These are not perfect plans by any stretch but are better than no plans. Perhaps, the better way of viewing the documents is through the lens of “better is good”, which means having a policy document that is better than a current position is good, to an extent.
Focus and spending on the network industries and municipalities’ performance will benefit not only the agricultural sector after recent floods.
I want to make a few points about KwaZulu-Natal’s contribution to South Africa’s food sector and whether the country is at risk due to the provincial damages.
The deteriorating road infrastructure increases the transaction costs for farmers and agribusinesses, which have to shift their resources towards maintaining roads even though this is a public sector duty instead of investing time and capital in their businesses.
2022 will probably be a break from the solid two years of expansion in South Africa’s gross value added for agriculture. The sector could see a mild contraction in 2022 because of a reduction in the summer crop harvest and the base effects.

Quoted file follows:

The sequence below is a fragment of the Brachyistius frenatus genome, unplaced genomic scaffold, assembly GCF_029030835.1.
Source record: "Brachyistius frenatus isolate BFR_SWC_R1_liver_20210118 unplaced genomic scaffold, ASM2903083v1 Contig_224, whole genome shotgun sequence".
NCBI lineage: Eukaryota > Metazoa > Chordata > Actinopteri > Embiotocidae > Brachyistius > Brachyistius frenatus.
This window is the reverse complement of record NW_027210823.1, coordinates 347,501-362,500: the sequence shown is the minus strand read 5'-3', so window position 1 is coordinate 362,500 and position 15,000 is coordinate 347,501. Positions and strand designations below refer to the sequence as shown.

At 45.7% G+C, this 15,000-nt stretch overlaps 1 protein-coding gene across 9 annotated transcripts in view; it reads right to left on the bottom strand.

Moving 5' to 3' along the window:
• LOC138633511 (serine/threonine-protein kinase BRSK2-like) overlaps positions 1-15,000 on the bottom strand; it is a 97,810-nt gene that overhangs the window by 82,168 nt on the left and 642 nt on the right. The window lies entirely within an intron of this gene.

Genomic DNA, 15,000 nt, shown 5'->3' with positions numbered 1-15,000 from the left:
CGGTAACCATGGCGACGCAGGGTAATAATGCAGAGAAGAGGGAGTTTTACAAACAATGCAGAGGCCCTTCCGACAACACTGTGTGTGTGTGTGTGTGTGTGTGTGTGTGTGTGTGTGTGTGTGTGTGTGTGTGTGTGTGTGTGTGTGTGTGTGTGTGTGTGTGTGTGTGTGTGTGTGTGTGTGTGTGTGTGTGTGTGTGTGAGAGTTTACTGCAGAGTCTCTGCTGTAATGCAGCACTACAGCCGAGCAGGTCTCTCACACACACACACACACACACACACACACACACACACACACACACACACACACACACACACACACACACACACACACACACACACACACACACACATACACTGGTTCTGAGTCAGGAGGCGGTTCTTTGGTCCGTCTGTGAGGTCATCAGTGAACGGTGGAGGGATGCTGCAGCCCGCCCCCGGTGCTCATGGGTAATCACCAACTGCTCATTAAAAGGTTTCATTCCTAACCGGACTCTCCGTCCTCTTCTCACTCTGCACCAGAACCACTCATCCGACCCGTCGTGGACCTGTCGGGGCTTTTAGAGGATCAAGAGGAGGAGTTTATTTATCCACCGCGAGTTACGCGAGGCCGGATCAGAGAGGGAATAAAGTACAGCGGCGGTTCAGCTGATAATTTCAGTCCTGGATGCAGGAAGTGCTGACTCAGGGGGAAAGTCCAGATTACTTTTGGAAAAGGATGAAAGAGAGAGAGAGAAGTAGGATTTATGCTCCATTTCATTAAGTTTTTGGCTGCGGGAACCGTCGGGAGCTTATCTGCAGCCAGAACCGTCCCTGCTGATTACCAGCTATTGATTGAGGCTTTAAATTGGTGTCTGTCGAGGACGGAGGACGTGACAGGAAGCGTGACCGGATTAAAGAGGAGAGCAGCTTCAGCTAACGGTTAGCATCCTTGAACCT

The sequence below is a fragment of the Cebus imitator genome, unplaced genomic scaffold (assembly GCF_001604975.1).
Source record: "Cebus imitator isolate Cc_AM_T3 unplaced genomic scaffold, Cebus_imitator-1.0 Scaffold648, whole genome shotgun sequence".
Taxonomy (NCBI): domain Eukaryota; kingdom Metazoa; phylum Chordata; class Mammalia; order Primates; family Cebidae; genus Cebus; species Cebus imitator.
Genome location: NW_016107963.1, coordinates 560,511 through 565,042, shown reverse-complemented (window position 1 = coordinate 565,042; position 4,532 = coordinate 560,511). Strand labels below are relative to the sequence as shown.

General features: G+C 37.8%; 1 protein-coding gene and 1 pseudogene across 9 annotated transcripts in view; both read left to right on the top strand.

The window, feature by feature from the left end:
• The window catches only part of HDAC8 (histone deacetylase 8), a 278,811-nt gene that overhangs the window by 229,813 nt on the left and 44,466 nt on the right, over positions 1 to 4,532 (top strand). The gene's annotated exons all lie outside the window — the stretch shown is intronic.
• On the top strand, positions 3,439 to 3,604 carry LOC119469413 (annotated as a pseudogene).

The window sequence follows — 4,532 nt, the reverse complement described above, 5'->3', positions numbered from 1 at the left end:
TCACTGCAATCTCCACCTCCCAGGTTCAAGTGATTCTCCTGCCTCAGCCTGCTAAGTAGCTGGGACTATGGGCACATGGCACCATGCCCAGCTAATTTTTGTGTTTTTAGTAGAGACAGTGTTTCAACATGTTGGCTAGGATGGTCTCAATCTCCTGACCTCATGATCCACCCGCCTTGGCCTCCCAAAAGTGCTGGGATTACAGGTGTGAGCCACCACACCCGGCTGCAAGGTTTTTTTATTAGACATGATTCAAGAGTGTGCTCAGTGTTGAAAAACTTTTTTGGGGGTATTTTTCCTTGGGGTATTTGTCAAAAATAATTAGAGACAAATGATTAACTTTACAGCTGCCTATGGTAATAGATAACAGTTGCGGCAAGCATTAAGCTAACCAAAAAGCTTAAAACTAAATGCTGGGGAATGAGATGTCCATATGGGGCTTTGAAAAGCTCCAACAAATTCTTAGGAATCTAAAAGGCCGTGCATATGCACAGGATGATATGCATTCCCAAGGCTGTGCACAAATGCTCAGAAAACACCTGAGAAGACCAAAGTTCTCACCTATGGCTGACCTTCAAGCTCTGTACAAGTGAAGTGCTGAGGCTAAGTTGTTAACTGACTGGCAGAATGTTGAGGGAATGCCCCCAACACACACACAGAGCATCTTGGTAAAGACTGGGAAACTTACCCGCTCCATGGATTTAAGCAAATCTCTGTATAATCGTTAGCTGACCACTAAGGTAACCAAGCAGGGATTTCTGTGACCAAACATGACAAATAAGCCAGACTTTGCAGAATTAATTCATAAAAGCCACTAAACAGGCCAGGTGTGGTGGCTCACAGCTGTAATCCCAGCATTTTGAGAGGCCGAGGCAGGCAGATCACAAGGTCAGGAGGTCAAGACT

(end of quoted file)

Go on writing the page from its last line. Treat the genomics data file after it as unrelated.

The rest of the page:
The war could push fertiliser prices even higher than the spike experienced in the past 18 months. In some cases, for example in ammonia, prices rose by 260% between December 2020 and December 2021.
The tone of Ramaphosa’s social compacting approach to rebuilding the economy should find expression within the agricultural sector as well.
The South African government should strengthen the social compact approach on a sectoral level and outline the areas of collaboration that will majorly pay off in addressing the twin challenges of rising unemployment and slow growth.